Now, sampling is a discrete operation and is non-differentiable. Hence we cannot back-propagate through a node that has a sampling operation. To overcome this problem, we use a re-parameterization technique that is commonly used in Variational Auto-encoders. A sample from a Gaussian distribution with a meanand covariance can be expressed as . Using the re-parameterization technique, we can express as , where and . So, we can now say that is a function that takes parameters . is an input to the network. While back-propagation, we compute partial derivatives w.r.t and only. The model learns the and for each Gaussian, as a function of the input queries and we explain this in more detail in Section 4.4.
Since the model learns to sample from a GMM, it should not only learn how to sample from a Gaussian distribution, but also learn how to select which Gaussian to sample from. A GMM has a pdf: . Sampling from the GMM involves the following two steps:
1. Sample from the categorical distribution parameterized by vector , with such that .
from normal distribution parameterized byand .
Now, again, sampling from a categorical distribution is non-differentiable and we use the Gumbel Softmax function  to overcome this problem. Sampling from a categorical distribution with class probabilities can be expressed as: z=one_hot(iargmax[g_i+logπ_i]) where is the gumbel noise. Since is not differentiable, in the Gumbel Softmax technique, we use as a continuous approximation of as below:
w_i = exp((log(πi)+gi)/τ)∑j=1Cexp((log(πj)+gj)/τ)
where C is the number of classes in the categorical distribution. In our case, is the number of Gaussians () in the GMM and is a hyper-parameter of the system. is called the temperature parameter that gives a control as to how closely the samples from the Gumbel-Softmax distribution would approximate the categorical distribution. When is very close to 0, the softmax becomes an argmax. We experiment over different values of and observe that gives the best results.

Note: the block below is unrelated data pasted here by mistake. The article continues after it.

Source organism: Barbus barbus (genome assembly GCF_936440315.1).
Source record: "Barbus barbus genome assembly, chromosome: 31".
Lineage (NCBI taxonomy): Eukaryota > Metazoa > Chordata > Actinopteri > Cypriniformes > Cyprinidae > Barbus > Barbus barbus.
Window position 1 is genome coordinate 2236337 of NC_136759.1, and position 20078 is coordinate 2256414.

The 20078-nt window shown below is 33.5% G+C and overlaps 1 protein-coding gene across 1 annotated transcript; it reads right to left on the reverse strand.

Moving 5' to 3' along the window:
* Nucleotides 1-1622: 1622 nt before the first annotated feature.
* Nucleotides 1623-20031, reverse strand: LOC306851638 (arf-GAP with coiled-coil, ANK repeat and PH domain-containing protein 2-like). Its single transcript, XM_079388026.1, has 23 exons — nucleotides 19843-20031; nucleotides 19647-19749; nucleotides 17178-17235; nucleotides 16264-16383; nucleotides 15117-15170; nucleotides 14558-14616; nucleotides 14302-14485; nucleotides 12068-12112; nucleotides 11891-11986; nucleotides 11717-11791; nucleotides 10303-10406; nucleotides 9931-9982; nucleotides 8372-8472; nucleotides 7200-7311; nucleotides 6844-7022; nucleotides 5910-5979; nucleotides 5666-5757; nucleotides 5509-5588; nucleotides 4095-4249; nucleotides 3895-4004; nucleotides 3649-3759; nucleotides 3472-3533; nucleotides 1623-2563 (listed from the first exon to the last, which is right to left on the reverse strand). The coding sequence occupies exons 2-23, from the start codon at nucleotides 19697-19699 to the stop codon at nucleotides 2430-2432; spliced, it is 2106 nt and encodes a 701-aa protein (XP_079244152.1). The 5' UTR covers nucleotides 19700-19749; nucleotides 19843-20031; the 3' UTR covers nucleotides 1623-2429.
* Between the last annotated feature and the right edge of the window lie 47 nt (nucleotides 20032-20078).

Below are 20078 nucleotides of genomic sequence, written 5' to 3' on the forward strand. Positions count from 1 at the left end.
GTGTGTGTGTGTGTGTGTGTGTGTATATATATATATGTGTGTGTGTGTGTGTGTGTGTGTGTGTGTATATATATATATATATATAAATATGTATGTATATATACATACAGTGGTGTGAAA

The next section explains how each of the individual operations described in Section 4 thus far, are combined to form the complete model.
4.4 The Complete Model
A multi-modal dialog in the dataset can have varying number of rounds of dialog, depending on the transitions in the finite state automaton in Figure 3. In order to keep the context in perspective, at any time instant, the model has to consider the current user query as well as the previous queries. But, how many queries should it consider to be perform optimally? It may consider all the queries in the dialog till the current query, or it may only consider the last queries. For example, in Figure 5, we show 3 rounds of dialog, where the current query is a user click and the previous two queries are text queries. Thus, in this case, the contextual window-size , but the model can also deal with variable window-sized context, where the algorithm allows for tuning as a hyper-parameter. Each encoded text and image query ( and ) in is passed through the pre-trained CorrNet to give corresponding vectors in the CorrNet space, and the mean of these CorrNet space representations form , which is the input to subsequent parts of the network. The model takes this input and learns to sample from a Mixture of Gaussians. The number of Gaussians () is a hyper-parameter of the model. The mean of each Gaussian in the GMM, is a function of . The probability of selecting the Gaussians in the GMM, is also a function of . This means that the model has to learn to weigh the Gaussians based on the current and the previous queries, thus capturing the context in the dialog. The weights are computed from by Equation 4.3 and ultimately, sampling from the GMM can be written in the form:
5 Experimental Results
The first contribution in this paper is the development of a multi-modal dialog dataset for visual browsing. Figure 6 shows four rounds of dialog in an example session, consisting of user queries (text/image click) and our simulated dataset recommendations, generated as described in Section 3.